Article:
Narana Aboriginal Cultural Centre, April 9
Reviewed by Lincon Boyd
Close to 200 people turned out at Narana Aboriginal Cultural Centre to immerse themselves in a day of music, culture and art at the second edition of Narana Unplugged with visitors soaking up the relaxed atmosphere on picnic rugs and camp chairs in the native bush garden surrounds.
Deadly Duo got the crowd involved early with a mix of classic covers as well as new original material. Joined by didgeridoo player Lyndon Perry who, once again, proved to be the hardest working muso at the festival collaborating with popular local Geelong acts Olly Friend and Alister Turrill onstage during their crowd pleasing performances.
Olly Friend won many new admirers on the day with his solo stint even leaving the stage to join the crowd at one point mid set. Alister Turrill’s swampy slide guitar and stompbox infused set sent Narana’s resident emus into a frenzy as well as keeping the audience absorbed with his humble, down to earth approach to his chosen craft.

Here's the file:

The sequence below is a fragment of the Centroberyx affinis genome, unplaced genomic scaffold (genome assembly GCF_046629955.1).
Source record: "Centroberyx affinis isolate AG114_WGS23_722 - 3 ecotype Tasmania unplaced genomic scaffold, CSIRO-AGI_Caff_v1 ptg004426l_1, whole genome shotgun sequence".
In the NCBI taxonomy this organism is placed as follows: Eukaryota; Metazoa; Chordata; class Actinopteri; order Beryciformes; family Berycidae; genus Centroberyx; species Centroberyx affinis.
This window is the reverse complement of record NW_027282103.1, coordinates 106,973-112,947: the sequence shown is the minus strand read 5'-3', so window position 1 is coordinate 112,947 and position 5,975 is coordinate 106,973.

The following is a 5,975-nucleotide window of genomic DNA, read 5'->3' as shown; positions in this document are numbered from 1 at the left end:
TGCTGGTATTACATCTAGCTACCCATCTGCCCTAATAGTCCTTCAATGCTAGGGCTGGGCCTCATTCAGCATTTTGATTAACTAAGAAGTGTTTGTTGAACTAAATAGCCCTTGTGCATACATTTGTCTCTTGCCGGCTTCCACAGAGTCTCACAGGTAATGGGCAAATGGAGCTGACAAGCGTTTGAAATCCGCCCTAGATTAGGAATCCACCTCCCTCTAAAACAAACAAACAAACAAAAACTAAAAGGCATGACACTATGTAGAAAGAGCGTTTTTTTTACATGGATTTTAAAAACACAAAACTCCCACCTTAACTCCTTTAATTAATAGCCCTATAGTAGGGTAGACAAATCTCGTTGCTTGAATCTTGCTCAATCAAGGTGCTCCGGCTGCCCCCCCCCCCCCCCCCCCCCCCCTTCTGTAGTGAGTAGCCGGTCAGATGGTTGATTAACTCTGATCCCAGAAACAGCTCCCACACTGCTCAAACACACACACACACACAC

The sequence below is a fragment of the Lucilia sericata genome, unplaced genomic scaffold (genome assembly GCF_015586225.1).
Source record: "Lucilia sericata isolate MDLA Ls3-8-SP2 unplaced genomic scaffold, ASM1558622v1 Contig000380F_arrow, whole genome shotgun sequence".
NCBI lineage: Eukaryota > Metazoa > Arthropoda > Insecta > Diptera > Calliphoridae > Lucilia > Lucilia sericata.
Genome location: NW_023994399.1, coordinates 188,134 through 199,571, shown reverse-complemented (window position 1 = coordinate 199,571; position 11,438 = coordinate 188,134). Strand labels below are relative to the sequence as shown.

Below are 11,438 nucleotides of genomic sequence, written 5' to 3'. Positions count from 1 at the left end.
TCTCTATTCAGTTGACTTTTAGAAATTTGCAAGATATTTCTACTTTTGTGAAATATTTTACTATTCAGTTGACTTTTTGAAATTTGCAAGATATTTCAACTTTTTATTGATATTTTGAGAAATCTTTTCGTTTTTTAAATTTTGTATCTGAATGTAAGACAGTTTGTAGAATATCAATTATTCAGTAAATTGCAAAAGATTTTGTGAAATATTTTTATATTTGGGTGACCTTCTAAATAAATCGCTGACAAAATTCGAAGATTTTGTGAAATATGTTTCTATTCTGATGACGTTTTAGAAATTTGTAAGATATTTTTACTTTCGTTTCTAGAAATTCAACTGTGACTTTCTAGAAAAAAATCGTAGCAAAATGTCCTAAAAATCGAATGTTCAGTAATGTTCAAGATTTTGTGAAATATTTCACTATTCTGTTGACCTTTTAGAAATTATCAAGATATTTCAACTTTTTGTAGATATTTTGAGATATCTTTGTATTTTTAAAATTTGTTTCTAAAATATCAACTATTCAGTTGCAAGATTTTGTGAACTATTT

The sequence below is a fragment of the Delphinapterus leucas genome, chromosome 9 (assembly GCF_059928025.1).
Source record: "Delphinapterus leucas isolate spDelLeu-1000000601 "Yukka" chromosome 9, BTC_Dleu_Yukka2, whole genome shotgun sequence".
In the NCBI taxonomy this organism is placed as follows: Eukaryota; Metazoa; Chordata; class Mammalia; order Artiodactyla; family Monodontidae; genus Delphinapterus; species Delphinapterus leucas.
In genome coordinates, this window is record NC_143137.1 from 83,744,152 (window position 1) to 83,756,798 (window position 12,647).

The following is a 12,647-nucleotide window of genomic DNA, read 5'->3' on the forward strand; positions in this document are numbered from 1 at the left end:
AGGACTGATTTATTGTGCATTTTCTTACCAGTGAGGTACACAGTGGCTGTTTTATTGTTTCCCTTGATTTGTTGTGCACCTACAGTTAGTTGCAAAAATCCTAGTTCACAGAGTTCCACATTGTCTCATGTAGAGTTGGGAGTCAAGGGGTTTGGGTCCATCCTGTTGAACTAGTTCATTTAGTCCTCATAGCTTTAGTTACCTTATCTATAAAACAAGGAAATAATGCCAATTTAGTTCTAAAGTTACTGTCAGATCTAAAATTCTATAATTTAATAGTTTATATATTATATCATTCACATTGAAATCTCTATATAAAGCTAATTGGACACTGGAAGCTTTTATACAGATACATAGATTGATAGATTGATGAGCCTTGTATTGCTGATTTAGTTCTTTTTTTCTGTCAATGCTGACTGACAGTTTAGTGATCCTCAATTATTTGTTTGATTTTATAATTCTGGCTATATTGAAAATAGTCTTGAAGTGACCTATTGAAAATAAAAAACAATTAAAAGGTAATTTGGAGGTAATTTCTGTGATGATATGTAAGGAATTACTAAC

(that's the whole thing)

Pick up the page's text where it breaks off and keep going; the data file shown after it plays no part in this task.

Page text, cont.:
Jayden Lillyst’s performance engaged gig goers with his story laiden set drawing on a diverse range of musical influences from rock, roots and blues to more mellow country numbers. With Cherrywood’s Josh Seymour joined by Andrew Walker on violin offering a stripped back take on tracks from his recent solo release Rope Tied Hope.
Headliner Yirrmal, the rising star of the indigenous music world, had the crowd hanging on his every word with his unique blend of traditional language and stories with a contemporary folk roots edge. His set featured many new songs off his eagerly anticipated debut EP release due midyear.
Closing out the day Yirrmal moved the crowd with his own rendition of Yothu Yindi’s 1991 hit ‘Treaty’. A poignant reminder as past, present and future intercepted carrying Narana’s powerful message of Listening and Learning and promoting positive messages of Reconciliation.